However, after removing the collar and sleeves, I did use my pattern dress's shoulder-to-waist measurement and made a deeper shoulder seam on my tan T-shirt accordingly. I also took in the sides (tapering in from the shirring) so that the bust was the same width as my pattern dress. But as far as the armholes and collar went, I was on my own. I ended up just pinning the raw edges over like I was going to finish them, trying the dress on, and then trimming deeper and pinning again where necessary. I repeated this process several times until I was satisfied. Then, I just sewed them down and I was done.  Grin

The dress is also cute with the shirring covered up by a nice big belt. Although I thought the shirring was really cool and not too hard to do, if you're not comfortable with that you could do the waist with some regular half-inch elastic, sewn right on, or in a casing. Or you could just wear a belt with it as I've modeled, adding belt loops to the waist if you felt so inclined.

It's versatile too. Cold weather? No problem. When fall comes I'll make some of these boot toppers and pull on a pair of leggings to complete the look.

So there you have it. Feel free to leave comments/questions below; I'd enjoy your feedback. I'd like to acknowledge my fabulous mother for taking the pictures of me. Speaking of pictures, it's nearly impossible to take pictures outside without snapping a few of our friendly, lick-your-face-off dog, so here's one last pic for you.  Cheesy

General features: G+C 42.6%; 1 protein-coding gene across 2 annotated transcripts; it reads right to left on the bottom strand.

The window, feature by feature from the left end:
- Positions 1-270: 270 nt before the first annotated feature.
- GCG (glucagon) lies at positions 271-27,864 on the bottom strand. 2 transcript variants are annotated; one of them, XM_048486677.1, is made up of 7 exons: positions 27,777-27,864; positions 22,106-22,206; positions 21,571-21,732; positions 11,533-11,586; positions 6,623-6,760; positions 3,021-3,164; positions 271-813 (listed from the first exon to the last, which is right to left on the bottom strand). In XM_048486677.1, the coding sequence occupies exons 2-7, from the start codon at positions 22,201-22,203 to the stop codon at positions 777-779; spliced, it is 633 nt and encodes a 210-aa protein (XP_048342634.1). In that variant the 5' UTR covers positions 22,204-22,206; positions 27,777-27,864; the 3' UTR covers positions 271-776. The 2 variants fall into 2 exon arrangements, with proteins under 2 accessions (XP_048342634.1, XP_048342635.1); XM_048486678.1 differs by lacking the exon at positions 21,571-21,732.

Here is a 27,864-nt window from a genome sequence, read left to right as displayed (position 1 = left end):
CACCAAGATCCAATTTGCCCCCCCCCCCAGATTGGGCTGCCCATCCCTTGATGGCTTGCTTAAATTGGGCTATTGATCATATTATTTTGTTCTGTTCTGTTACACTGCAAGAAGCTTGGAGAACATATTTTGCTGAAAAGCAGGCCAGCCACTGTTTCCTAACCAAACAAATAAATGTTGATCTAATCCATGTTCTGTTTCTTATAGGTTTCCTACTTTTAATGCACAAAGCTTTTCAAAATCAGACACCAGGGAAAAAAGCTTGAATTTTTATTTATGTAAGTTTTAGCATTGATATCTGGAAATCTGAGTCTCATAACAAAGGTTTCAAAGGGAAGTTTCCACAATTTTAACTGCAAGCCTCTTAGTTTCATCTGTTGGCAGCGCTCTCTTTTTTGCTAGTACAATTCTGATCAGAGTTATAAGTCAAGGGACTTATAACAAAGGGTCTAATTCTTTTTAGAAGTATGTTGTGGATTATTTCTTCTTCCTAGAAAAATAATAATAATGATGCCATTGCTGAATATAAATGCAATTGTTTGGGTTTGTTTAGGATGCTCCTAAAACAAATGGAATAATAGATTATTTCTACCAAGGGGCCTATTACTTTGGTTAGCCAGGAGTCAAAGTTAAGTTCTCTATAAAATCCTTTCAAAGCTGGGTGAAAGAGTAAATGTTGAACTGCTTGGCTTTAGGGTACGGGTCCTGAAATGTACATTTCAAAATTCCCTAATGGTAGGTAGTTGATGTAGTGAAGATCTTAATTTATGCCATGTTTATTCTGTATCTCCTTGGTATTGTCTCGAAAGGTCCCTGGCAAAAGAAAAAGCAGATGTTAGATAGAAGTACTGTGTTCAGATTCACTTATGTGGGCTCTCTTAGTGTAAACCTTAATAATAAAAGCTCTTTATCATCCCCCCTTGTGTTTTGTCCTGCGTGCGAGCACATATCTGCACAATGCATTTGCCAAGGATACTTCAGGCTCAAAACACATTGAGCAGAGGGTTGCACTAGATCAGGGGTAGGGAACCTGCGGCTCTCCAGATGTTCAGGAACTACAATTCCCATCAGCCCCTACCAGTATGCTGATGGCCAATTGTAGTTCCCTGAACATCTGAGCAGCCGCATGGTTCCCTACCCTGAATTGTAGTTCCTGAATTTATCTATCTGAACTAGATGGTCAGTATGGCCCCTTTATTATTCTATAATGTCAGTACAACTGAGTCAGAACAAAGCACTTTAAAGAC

« Last Edit: June 07, 2013 08:18:15 PM by Tee-Bean » THIS ROCKS   Logged
Midnight Sun
Offline Offline

Posts: 1155
Joined: 05-Dec-2005

The northern lights have seen queer sights.....

View Profile available for personal swaps
« Reply #1 on: June 08, 2013 05:37:41 AM »

This is one of the better upcycles I've seen in awhile...love it!!  Your sewing is nice and neat in appearance and it looks like the dress was made with great care.  Gotta have pockets  Cheesy  Your licky-face dog is sweet, but then I'm partial to labs  Grin

"OH MY GOD! Pot Smoking!? You know what that leads to?! MUNCHIES! And you know what THAT means: TRANS-FAT. God knows, you don't want your kids getting into THAT."

-- Pauline
« Reply #2 on: June 08, 2013 06:39:39 AM »

Seriously, this is awesome! I love that it has pockets, hard to believe it was once a t-shirt once you see the final product Smiley
« Reply #3 on: June 08, 2013 02:34:51 PM »

Thanks for commenting. The pockets complicated things a bit for me, but I'm happy I stuck with them.
Threads you might like:
Pages: [1] Jump to page:
  Send this topic  |  Print  |  Bookmark  
Jump to:  

only results with images
include swap threads
advanced search

Latest Blog Articles
Tute Tuesday: No Fail Fudge
Feed Your Pie Hole
Ah, fall!

Support Craftster
Become a
Friend of Craftster

Buy Craftster Swag
Buy Craft Supplies

Craftster heartily thanks the following peeps...

Follow Craftster...

Powered by MySQL Powered by PHP Powered by SMF 1.1.11 | SMF © 2006-2009, Simple Machines LLC
SimplePortal 2.3.5 © 2008-2012, SimplePortal
Valid XHTML 1.0! Valid CSS!

Copyright ©2003-2017, Craftster.org an Internet Brands company.